It is in this light, I would suggest, that one must understand the Federal Reserve's purchase of mortgage securities from Fannie and Freddie.  Whatever other apparent benefits may flow from these purchases, they effectively pave the way for eliminating the GSEs and nationalizing the secondary mortgage market. In a 2011 opinion piece for CNN Money, William M. Isaac and Richard M. Kovacevich propose to eliminate Fannie and Freddie and replace them with a fully private model. The first step of their plan is "Fannie's and Freddie's existing portfolio of mortgages should be sold at a rate of about $75 billion a year until it reaches zero." This could just as easily be a first step toward replacing the GSEs with a fully public model.  As I pointed out in a recent blog post at American Thinker, the Federal Reserve's decision in September to purchase $40 billion worth of mortgage securities per month from Fannie and Freddie would make it possible to purchase Fannie Mae's and Freddie Mac's entire portfolios in less than three yearsIn addition, the Federal Reserve's purchase of $1.25 trillion of mortgage securities in 2008-2010 should have been sufficient to place all risky mortgages guaranteed by Fannie and Freddie into the hands of the Federal Reserve, where restitution can be indefinitely postponed if borrowers stop making payments.  With the GSE's portfolios eliminated and its toxic mortgage guarantees in the hands of the Federal Reserve, it will be possible to argue that there is little present risk involved in transforming the GSEs into permanent agencies of the federal government.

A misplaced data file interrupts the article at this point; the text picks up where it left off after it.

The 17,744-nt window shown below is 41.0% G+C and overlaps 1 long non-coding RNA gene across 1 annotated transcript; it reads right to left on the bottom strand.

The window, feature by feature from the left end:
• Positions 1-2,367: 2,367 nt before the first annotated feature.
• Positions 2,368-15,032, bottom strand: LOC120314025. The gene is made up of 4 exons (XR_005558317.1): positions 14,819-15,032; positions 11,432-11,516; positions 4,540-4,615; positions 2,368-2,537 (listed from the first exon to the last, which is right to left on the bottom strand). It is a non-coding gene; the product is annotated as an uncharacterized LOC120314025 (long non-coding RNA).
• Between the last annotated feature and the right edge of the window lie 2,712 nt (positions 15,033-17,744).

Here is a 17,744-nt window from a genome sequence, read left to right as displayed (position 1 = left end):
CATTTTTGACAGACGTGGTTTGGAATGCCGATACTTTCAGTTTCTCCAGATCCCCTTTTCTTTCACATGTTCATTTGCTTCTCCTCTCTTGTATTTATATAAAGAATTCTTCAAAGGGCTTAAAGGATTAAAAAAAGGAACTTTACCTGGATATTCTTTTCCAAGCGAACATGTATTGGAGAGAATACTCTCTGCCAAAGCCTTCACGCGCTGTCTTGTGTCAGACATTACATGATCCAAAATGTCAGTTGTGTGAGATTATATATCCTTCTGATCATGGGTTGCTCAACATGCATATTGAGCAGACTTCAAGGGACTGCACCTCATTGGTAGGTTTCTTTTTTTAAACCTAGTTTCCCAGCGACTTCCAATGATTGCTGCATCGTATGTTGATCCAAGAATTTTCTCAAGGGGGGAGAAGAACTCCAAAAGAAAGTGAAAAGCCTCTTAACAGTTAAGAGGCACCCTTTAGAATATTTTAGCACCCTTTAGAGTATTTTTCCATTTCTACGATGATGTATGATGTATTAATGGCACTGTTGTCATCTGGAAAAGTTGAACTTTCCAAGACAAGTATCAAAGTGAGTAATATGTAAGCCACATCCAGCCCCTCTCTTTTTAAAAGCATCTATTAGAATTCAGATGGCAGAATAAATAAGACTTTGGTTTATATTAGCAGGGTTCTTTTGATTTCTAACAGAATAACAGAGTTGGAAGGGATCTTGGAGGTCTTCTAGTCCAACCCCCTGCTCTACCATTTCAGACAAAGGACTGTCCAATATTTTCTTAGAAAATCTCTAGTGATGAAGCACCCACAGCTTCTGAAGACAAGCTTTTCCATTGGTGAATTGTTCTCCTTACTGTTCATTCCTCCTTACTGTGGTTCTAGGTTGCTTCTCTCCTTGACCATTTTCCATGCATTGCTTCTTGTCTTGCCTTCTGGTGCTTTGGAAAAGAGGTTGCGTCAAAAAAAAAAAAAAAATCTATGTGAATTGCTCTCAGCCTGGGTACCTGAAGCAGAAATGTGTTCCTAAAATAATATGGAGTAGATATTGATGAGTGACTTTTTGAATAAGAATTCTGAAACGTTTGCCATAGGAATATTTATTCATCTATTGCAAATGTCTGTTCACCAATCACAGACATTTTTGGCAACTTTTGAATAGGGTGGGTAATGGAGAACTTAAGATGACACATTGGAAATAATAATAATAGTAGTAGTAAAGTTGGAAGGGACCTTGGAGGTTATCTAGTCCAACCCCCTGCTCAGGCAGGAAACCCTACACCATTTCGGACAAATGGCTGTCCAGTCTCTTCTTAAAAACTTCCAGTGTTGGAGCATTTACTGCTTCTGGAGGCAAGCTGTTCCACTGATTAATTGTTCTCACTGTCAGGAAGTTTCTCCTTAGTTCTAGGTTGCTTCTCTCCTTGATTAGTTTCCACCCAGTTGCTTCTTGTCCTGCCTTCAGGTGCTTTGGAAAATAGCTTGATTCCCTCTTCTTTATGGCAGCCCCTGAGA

This transformation will make it possible for the federal government to continue its policy of affordable housing for low-income home buyers and will keep demand high for new homes ... until the next time the housing market collapses, and American taxpayers once again find themselves holding the bill.

In 2003, Rep. Barney Frank (D-MA) famously denied that "the Federal Government is obligated to bail out people who lose money in connection" with Fannie Mae and Freddie Mac:  "There is no guarantee, there is no explicit guarantee, there is no implicit guarantee, there is no wink-and-nod guarantee.  Invest, and you are on your own."